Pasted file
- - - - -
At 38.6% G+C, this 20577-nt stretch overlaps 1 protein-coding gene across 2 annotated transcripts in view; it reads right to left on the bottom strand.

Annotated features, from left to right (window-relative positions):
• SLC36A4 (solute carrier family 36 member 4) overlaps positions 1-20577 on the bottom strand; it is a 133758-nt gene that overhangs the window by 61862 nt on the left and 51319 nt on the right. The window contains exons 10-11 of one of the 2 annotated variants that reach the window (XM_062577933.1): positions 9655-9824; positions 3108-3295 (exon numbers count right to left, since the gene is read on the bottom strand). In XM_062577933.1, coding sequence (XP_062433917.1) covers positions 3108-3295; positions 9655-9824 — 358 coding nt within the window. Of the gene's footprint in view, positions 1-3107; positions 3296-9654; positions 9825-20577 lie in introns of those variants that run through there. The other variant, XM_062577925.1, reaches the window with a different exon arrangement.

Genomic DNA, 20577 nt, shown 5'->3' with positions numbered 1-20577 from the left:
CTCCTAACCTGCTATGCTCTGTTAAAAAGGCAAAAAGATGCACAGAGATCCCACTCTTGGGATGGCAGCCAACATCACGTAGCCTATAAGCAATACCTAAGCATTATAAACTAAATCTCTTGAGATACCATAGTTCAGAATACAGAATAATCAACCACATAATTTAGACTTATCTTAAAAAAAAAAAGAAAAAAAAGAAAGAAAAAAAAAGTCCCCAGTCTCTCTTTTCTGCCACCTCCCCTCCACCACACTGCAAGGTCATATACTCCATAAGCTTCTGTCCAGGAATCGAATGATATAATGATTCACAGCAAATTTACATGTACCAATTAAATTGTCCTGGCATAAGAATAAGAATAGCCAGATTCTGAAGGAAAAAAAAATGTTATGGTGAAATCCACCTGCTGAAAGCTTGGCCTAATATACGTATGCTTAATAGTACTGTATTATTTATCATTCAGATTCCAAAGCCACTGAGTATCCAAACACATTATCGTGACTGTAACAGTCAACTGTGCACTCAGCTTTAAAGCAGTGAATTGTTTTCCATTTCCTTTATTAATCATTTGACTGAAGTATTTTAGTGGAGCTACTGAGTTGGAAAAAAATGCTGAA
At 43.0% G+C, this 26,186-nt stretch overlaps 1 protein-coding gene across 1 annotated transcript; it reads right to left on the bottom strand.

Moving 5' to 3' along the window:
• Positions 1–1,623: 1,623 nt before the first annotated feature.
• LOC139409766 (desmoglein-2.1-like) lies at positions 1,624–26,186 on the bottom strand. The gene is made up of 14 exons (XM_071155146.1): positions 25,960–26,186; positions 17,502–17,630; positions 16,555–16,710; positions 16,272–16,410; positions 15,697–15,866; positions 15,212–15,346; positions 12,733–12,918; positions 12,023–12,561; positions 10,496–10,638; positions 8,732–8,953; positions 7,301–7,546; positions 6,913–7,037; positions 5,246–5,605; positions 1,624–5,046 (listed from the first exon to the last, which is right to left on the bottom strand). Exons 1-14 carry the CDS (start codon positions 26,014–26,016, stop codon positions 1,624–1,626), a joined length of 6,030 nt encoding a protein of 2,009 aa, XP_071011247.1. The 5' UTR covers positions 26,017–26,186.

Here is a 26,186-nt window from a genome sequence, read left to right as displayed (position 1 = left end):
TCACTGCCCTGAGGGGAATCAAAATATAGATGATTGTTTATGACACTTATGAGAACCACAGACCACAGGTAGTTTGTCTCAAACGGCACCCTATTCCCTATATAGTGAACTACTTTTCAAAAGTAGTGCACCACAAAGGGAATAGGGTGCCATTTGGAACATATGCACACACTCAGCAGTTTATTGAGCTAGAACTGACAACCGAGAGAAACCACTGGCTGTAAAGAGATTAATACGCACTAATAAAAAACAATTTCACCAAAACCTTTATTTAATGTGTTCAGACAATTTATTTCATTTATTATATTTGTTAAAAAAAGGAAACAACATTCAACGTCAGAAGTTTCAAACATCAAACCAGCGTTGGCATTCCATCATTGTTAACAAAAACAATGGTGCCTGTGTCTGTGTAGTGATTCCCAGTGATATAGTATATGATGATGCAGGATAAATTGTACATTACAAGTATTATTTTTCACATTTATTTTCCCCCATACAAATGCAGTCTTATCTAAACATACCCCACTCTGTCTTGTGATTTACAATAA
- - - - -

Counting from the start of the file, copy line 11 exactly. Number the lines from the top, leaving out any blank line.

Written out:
TCACTGCCCTGAGGGGAATCAAAATATAGATGATTGTTTATGACACTTATGAGAACCACAGACCACAGGTAGTTTGTCTCAAACGGCACCCTATTCCCTATATAGTGAACTACTTTTCAAAAGTAGTGCACCACAAAGGGAATAGGGTGCCATTTGGAACATATGCACACACTCAGCAGTTTATTGAGCTAGAACTGACAACCGAGAGAAACCACTGGCTGTAAAGAGATTAATACGCACTAATAAAAAACAATTTCACCAAAACCTTTATTTAATGTGTTCAGACAATTTATTTCATTTATTATATTTGTTAAAAAAAGGAAACAACATTCAACGTCAGAAGTTTCAAACATCAAACCAGCGTTGGCATTCCATCATTGTTAACAAAAACAATGGTGCCTGTGTCTGTGTAGTGATTCCCAGTGATATAGTATATGATGATGCAGGATAAATTGTACATTACAAGTATTATTTTTCACATTTATTTTCCCCCATACAAATGCAGTCTTATCTAAACATACCCCACTCTGTCTTGTGATTTACAATAA